### Abstract

This paper discusses a new method called slope analysis. It is based on analysis of the variations of the slope of the plot of the time integral of pressures versus cumulative injection volume. In particular, it produces an estimate of an apparent average reservoir pressure. This method requires only injection pressures and rates data, which are routinely collected in the course of a waterflood. Thus, slope analysis requires no interruption of regular field operations.

The method has been verified with numerically generated pressure and rate data, and tested with field data. In both cases it proved to be accurate, efficient and simple. The estimated ambient reservoir pressure can be used to correct the Hall plot analysis or to map the average reservoir pressure over several patterns or an entire waterflood project. Such maps can then be used to develop an efficient waterflood policy, which will help to arrest subsidence and improve oil recovery.

Original language | English |
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Title of host publication | SPE Western Regional Meeting, Proceedings |

Publisher | Society of Petroleum Engineers |

Number of pages | 12 |

ISBN (Electronic) | 978-1-61399-013-1 |

Publication status | Published - 2005 |

Event | SPE Western Regional Meeting - Irvine, United States Duration: 30 Mar 2005 → 1 Apr 2005 |

### Conference

Conference | SPE Western Regional Meeting |
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Country | United States |

City | Irvine |

Period | 30/03/05 → 1/04/05 |

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### Cite this

*SPE Western Regional Meeting, Proceedings*Society of Petroleum Engineers.

**Monitoring waterflood operations: Hall's method revisited.** / Silin, D.B.; Holtzman, R.; Patzek, T.W.; Brink, J.L.

Research output: Chapter in Book/Report/Conference proceeding › Conference proceeding

*SPE Western Regional Meeting, Proceedings.*Society of Petroleum Engineers, SPE Western Regional Meeting, Irvine, United States, 30/03/05.

}

TY - GEN

T1 - Monitoring waterflood operations: Hall's method revisited

AU - Silin, D.B.

AU - Holtzman, R.

AU - Patzek, T.W.

AU - Brink, J.L.

PY - 2005

Y1 - 2005

N2 - Hall’s method is a tool for evaluation of an injecting well performance. It is based on the assumption of radial steady-state flow. Besides times series of historical injection pressures and rates, rigorous implementation of Hall’s method requires information about the ambient reservoir pressure. In addition, it is assumed that the influence domain radius is constant during the observation period. Neither of these parameters can be measured directly.This paper discusses a new method called slope analysis. It is based on analysis of the variations of the slope of the plot of the time integral of pressures versus cumulative injection volume. In particular, it produces an estimate of an apparent average reservoir pressure. This method requires only injection pressures and rates data, which are routinely collected in the course of a waterflood. Thus, slope analysis requires no interruption of regular field operations.The method has been verified with numerically generated pressure and rate data, and tested with field data. In both cases it proved to be accurate, efficient and simple. The estimated ambient reservoir pressure can be used to correct the Hall plot analysis or to map the average reservoir pressure over several patterns or an entire waterflood project. Such maps can then be used to develop an efficient waterflood policy, which will help to arrest subsidence and improve oil recovery.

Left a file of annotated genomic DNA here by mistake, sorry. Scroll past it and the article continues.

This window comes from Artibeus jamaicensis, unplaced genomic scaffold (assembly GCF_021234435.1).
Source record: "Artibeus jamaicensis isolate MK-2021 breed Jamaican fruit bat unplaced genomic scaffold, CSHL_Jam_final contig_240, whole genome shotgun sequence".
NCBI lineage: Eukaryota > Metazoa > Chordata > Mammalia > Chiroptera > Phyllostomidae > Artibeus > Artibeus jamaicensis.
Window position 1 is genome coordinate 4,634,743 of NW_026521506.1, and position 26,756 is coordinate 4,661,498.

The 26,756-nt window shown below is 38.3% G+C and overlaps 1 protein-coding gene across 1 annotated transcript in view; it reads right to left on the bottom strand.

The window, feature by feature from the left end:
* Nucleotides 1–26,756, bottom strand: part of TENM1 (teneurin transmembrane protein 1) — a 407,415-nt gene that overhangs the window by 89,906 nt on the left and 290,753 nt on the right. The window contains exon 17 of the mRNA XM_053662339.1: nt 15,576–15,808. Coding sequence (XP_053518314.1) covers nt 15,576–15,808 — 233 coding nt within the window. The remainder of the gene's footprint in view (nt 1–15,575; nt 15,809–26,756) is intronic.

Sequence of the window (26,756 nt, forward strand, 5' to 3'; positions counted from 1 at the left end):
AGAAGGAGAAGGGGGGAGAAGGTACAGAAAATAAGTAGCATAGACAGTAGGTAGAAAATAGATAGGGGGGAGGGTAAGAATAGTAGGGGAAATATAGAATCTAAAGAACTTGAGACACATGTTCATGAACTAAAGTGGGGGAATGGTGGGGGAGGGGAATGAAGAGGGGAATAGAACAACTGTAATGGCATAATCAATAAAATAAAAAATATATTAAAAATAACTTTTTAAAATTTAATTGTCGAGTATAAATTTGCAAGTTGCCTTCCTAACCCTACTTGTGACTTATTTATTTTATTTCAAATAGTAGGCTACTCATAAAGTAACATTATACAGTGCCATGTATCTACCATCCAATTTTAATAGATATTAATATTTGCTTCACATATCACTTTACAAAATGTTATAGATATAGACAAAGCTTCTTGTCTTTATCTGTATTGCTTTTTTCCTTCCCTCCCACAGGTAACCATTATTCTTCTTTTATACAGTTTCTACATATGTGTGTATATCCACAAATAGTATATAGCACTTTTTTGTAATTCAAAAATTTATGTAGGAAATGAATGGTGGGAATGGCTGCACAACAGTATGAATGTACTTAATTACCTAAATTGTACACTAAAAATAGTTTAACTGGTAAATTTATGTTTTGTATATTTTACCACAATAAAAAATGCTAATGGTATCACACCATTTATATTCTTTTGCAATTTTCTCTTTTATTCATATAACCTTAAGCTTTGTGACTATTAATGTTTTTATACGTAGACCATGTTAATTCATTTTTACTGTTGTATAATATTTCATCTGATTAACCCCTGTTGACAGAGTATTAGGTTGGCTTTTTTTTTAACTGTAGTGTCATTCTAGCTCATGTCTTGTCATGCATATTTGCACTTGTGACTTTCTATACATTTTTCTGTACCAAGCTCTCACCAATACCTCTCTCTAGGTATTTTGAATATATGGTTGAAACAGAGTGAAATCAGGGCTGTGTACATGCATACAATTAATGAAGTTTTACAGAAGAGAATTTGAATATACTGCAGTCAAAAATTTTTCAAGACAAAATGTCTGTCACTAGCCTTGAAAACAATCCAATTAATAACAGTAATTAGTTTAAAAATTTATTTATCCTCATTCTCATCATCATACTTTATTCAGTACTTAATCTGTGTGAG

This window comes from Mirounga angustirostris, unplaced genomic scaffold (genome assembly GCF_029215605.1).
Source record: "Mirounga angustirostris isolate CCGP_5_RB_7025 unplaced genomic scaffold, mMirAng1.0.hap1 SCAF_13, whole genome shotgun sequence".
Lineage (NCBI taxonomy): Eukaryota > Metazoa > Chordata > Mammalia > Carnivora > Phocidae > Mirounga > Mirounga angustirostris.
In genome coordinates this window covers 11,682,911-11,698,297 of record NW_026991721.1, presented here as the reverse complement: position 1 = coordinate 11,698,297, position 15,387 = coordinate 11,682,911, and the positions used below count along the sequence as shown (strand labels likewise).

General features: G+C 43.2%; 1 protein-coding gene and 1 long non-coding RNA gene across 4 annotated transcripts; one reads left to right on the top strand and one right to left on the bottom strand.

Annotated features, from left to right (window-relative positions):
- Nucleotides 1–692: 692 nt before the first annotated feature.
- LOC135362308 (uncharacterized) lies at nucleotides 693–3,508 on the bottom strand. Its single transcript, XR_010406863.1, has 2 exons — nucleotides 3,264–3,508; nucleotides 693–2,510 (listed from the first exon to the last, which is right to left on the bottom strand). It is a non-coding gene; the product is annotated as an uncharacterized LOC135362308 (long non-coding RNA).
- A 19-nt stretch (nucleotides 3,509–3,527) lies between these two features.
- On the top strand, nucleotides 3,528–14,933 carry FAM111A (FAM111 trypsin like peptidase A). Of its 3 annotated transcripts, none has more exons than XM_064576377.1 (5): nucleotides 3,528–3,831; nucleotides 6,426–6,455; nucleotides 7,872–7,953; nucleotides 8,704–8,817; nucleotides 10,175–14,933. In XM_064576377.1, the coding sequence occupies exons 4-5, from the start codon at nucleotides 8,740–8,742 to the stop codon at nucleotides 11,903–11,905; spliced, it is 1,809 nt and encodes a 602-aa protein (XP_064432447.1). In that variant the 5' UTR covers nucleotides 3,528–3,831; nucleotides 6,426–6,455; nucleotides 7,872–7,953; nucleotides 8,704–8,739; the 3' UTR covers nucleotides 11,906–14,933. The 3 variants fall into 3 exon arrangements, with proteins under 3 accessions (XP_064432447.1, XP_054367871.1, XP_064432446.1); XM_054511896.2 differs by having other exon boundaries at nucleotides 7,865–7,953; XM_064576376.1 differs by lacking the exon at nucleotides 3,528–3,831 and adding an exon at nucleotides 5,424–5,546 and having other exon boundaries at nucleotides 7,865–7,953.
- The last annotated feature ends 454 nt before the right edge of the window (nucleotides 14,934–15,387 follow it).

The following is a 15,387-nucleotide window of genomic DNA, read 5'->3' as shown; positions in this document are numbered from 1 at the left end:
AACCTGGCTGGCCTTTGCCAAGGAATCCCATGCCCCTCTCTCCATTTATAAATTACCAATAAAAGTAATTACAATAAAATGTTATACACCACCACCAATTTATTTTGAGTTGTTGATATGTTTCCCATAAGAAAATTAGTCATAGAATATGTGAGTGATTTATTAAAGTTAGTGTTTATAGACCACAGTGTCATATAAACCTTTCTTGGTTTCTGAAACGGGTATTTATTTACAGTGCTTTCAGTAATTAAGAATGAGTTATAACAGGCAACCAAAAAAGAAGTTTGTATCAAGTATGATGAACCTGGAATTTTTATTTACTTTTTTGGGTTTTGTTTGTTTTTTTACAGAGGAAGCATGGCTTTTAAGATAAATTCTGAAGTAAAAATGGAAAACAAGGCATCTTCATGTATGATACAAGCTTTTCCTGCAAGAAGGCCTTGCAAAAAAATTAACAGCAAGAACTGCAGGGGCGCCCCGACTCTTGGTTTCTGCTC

AB - Hall’s method is a tool for evaluation of an injecting well performance. It is based on the assumption of radial steady-state flow. Besides times series of historical injection pressures and rates, rigorous implementation of Hall’s method requires information about the ambient reservoir pressure. In addition, it is assumed that the influence domain radius is constant during the observation period. Neither of these parameters can be measured directly.This paper discusses a new method called slope analysis. It is based on analysis of the variations of the slope of the plot of the time integral of pressures versus cumulative injection volume. In particular, it produces an estimate of an apparent average reservoir pressure. This method requires only injection pressures and rates data, which are routinely collected in the course of a waterflood. Thus, slope analysis requires no interruption of regular field operations.The method has been verified with numerically generated pressure and rate data, and tested with field data. In both cases it proved to be accurate, efficient and simple. The estimated ambient reservoir pressure can be used to correct the Hall plot analysis or to map the average reservoir pressure over several patterns or an entire waterflood project. Such maps can then be used to develop an efficient waterflood policy, which will help to arrest subsidence and improve oil recovery.

UR - http://www.scopus.com/inward/record.url?eid=2-s2.0-22344452823&partnerID=MN8TOARS

M3 - Conference proceeding

BT - SPE Western Regional Meeting, Proceedings

PB - Society of Petroleum Engineers

ER -